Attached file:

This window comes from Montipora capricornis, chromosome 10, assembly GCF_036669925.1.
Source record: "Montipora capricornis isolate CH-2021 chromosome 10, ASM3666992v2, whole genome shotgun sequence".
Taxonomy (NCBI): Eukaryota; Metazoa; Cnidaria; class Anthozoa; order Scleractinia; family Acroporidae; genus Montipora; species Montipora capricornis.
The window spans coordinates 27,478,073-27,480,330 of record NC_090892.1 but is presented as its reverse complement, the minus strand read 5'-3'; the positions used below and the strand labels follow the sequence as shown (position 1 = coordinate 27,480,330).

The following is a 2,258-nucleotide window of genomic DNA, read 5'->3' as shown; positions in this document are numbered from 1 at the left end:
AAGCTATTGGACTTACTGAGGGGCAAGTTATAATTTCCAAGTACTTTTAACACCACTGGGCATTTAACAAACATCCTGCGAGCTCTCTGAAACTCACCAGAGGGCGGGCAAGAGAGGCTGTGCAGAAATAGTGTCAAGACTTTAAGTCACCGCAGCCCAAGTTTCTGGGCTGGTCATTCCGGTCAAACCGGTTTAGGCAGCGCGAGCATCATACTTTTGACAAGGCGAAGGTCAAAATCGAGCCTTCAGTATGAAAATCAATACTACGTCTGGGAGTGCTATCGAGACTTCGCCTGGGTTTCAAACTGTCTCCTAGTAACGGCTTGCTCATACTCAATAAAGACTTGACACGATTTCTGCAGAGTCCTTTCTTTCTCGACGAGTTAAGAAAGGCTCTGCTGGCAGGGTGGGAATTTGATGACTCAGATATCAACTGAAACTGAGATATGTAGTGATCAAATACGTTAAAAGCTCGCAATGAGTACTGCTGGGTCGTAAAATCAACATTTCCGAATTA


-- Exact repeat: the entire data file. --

This window comes from Montipora capricornis, chromosome 10, assembly GCF_036669925.1.
Source record: "Montipora capricornis isolate CH-2021 chromosome 10, ASM3666992v2, whole genome shotgun sequence".
Taxonomy (NCBI): Eukaryota; Metazoa; Cnidaria; class Anthozoa; order Scleractinia; family Acroporidae; genus Montipora; species Montipora capricornis.
The window spans coordinates 27,478,073-27,480,330 of record NC_090892.1 but is presented as its reverse complement, the minus strand read 5'-3'; the positions used below and the strand labels follow the sequence as shown (position 1 = coordinate 27,480,330).

The following is a 2,258-nucleotide window of genomic DNA, read 5'->3' as shown; positions in this document are numbered from 1 at the left end:
AAGCTATTGGACTTACTGAGGGGCAAGTTATAATTTCCAAGTACTTTTAACACCACTGGGCATTTAACAAACATCCTGCGAGCTCTCTGAAACTCACCAGAGGGCGGGCAAGAGAGGCTGTGCAGAAATAGTGTCAAGACTTTAAGTCACCGCAGCCCAAGTTTCTGGGCTGGTCATTCCGGTCAAACCGGTTTAGGCAGCGCGAGCATCATACTTTTGACAAGGCGAAGGTCAAAATCGAGCCTTCAGTATGAAAATCAATACTACGTCTGGGAGTGCTATCGAGACTTCGCCTGGGTTTCAAACTGTCTCCTAGTAACGGCTTGCTCATACTCAATAAAGACTTGACACGATTTCTGCAGAGTCCTTTCTTTCTCGACGAGTTAAGAAAGGCTCTGCTGGCAGGGTGGGAATTTGATGACTCAGATATCAACTGAAACTGAGATATGTAGTGATCAAATACGTTAAAAGCTCGCAATGAGTACTGCTGGGTCGTAAAATCAACATTTCCGAATTA